Xiaomi jumps after US court blocks restrictions on phone maker
Xiaomi Corp.’s shares jumped in Hong Kong after a U.S. court blocked the Defense Department from restricting American investment in the Chinese smartphone giant.
Shares of the consumer electronics maker surged as much as 12% in Hong Kong trading on Monday, the biggest intraday gain in almost a month. Under the Trump administration, the Defense Department placed Xiaomi on a list of companies with alleged links to the Chinese military, triggering financial restrictions that were scheduled to go into effect next week. But on Friday, U.S. District Judge Rudolph Contreras put a temporary halt to the ban, siding with Xiaomi in a lawsuit that argued that the move was “arbitrary and capricious” and deprived the company of its due process rights.
Contreras said Xiaomi was likely to win a full reversal of the ban as the litigation unfolds and issued an initial injunction to prevent the company from suffering “irreparable harm.” After the ban was announced, the smartphone manufacturer faced the prospect of being de-listed from U.S. exchanges and deleted from global benchmark indexes.
Xiaomi said it plans to continue to request that the court declare the labeling of its connection to the military as unlawful, and to permanently remove the designation, according to a company statement. Founded more than a decade ago by billionaire entrepreneur Lei Jun, Xiaomi attracted a suite of American investors from Qualcomm to Vanguard Group and BlackRock Inc., according to data compiled by Bloomberg.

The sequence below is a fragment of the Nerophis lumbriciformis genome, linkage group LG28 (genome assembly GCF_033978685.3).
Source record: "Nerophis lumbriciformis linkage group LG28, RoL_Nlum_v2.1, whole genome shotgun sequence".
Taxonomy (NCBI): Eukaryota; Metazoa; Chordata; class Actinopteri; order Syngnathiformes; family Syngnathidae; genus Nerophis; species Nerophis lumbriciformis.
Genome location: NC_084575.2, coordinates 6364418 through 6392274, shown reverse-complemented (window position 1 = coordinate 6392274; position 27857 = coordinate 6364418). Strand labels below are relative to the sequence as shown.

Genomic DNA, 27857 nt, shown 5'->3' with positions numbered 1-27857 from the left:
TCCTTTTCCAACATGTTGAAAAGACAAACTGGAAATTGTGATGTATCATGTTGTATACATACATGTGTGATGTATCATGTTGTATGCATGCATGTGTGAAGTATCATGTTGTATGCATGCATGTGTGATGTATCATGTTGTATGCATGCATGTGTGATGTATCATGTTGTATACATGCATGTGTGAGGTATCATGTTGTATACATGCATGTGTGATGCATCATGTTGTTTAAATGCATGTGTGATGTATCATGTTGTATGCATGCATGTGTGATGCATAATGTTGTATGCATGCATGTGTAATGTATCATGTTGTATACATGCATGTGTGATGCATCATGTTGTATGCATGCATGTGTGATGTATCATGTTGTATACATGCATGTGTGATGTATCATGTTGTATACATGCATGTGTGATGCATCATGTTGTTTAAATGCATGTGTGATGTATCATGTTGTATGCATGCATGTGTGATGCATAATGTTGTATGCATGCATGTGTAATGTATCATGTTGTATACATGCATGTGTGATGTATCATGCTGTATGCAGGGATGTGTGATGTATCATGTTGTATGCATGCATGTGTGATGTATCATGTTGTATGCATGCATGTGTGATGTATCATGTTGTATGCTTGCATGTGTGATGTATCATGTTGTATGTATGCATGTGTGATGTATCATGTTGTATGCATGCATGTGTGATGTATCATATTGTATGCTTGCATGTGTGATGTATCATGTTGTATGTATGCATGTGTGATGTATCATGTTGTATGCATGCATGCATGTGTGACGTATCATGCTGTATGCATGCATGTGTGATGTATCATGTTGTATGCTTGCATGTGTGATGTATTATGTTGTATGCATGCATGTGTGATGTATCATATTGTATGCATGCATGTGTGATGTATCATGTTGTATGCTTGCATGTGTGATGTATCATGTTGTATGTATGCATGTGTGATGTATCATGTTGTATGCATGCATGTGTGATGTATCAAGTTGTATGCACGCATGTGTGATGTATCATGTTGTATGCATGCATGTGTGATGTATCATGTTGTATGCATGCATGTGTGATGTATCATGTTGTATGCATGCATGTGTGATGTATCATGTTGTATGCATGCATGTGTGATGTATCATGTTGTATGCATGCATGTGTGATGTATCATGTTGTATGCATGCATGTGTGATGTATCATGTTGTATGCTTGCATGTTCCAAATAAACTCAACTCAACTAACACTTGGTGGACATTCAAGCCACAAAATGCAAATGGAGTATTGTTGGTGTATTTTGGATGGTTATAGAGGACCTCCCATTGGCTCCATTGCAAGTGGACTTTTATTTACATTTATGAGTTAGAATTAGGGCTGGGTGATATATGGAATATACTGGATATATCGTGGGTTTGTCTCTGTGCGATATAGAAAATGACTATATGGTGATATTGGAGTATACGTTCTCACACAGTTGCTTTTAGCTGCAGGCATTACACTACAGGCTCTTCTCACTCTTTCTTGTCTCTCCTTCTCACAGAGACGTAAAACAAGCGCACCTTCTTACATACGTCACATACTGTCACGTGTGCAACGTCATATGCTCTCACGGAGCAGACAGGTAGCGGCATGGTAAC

Xiaomi is the third-largest smartphone manufacturer in the world by volume. In the third quarter, it surpassed Apple Inc. in smartphone sales, according to the International Data Corporation. A lawyer for the company didn't immediately respond to a request for comment.
In November, former President Donald Trump signed an order barring American investment in Chinese firms owned or controlled by the military in a bid to pressure Beijing over what the U.S. has described as abusive business practices. The U.S. has also pursued bans on popular Chinese-owned apps like WeChat and TikTok, invoking threats to national security.
But Contreras brushed those concerns aside in his ruling Friday. “The court is somewhat skeptical that weighty national security interests are actually implicated here,” he wrote.
The Defense Department didn't immediately return a request for comment on Friday evening.
The case is Xiaomi v. Defense Department, 21-cv-280, U.S. District Court, District of Columbia (Washington).